In 2016, I had two crystallizing experiences about the kinds of books I read.
Crystallizing Experience #1:
I have had a Barnes and Noble edition of The Picture of Dorian Gray that I bought in high school for no reason I can remember and never got around to finishing. I recall trying to get through the first two chapters but getting bored, so it got shelved indefinitely. In 2016, I wanted to economize my 50-book goal as much as possible by reading the to-read books I already had, so I introduced Dorian into the rotation back in July.
As I was slogging through it, I realized that 15-year-old Zoë had the right idea about the book’s dullness. I’m sure at the time people thought this novel was interesting, but it doesn’t hold up today. It’s a story written by a white and privileged man about a white and privileged man, with a philosophical message about art (that it only exists to be beautiful) that I’m not sure I agree with. I did not like the gender dynamics throughout the plot, and the symbol of “whiteness” that kept coming up did not sit well with me.
At the same time, I thought about the books that I’d read as a student and in my post-grad life. In middle and high school, the book selections were often the “classics,” which was a designation I didn’t think about or challenge. In college, I was extremely lucky that my literature program’s texts came from a diverse group of professors who drew from a diverse group of authors, and that the class discussions were designed to make us students look past the surface level. Since graduating, I’ve kept working on expanding my literary knowledge: reading more from the authors I’d grown to love, the novels that the literary part of my Twitter timeline couldn’t stop talking about and theory texts and nonfiction books. This desire — to always seek out something new-to-me to read — is one of the things I like most about myself.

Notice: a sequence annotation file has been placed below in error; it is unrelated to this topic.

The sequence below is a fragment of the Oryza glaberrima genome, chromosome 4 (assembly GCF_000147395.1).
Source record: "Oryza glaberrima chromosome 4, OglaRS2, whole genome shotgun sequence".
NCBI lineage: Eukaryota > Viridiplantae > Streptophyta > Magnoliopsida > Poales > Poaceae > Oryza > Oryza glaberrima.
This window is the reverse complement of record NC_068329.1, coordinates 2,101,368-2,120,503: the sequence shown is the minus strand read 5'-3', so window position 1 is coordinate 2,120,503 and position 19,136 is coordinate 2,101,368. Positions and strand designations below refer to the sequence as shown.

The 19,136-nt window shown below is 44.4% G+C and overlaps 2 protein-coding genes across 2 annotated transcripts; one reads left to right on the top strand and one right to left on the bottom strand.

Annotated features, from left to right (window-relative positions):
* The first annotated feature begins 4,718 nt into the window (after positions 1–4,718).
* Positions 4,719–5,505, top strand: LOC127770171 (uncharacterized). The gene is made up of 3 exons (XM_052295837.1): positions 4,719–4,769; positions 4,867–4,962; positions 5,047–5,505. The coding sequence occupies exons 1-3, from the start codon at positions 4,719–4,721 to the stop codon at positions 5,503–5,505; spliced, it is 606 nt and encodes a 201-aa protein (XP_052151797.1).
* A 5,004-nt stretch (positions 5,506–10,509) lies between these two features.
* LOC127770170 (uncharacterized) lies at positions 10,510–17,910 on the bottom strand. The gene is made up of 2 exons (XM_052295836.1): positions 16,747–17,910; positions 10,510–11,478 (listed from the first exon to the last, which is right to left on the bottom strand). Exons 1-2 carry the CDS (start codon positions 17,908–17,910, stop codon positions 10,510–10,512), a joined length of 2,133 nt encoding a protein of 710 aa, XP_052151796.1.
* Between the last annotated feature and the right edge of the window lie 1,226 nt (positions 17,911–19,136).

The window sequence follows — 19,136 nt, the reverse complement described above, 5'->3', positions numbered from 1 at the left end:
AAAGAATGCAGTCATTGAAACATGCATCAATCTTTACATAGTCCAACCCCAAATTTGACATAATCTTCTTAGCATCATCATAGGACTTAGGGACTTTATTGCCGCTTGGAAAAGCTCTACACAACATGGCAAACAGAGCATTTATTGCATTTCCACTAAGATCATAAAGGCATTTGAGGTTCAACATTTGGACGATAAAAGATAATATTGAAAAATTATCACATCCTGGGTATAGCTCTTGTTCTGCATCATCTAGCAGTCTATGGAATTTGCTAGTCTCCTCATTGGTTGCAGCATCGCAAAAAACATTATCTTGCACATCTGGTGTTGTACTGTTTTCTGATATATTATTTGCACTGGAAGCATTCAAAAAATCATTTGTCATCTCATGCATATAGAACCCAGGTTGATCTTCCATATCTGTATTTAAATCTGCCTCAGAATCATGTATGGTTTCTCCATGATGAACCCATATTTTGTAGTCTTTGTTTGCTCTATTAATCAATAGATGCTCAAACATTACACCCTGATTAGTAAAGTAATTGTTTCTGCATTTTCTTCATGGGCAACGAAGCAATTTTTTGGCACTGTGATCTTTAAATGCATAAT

When I finished The Picture of Dorian Gray, I felt like I had wasted my time reading something that was supposed to be a gem in the English canon’s jewelry box. I hated that I felt that way, and it struck me as an opportunity to revisit and reconsider my choices in literature. I’m sorry that it had to be Oscar Wilde to get me to come to this conclusion, but it had to happen eventually.
Crystallizing Experience #2:
In an incredible essay, Rebecca Traister said exactly what I felt in the immediate aftermath of the 2016 presidential elections: “We have gotten a clear view of how deeply this country is invested in keeping women and people of color on the sidelines.” I thought that there was no way the American people way would elect a candidate that boasted he could grab women by the pussy, but I was deeply, deeply wrong. This national decision made me want to not only be a better woman, informed about her body’s physical and political properties, but to seek refuge in art made by women. I don’t think I’m the only one who felt this way.
Both of these experiences helped me come to the conclusion that I want and need to spend more quality time reading books written by women and people who identify as such. I consider myself an ardent, but woefully under-informed feminist, and that is unacceptable. I want and need to cultivate my thoughts on feminism and intersectionality to be able to fully participate in discussions. Most importantly, I want and need to spend my money on art and initiatives made by women who entirely deserve the support. I owe it to myself to do it.
Since I’m a big advocate of setting annual achievable goals, I decided to make this my 2017 goal — to read 50 novels and nonfiction books written only by women. Throughout the year, I’ll chronicle what I read like I did in 2016. My only expectation is to expand on my thoughts around what it means to be a woman in the world. This project isn’t anti-white or misandrist. But it is a desire to appreciate exceptional artists in a purposeful way, and challenge myself to continually consider my world view. This is the moment I need to act upon it. Will you join me?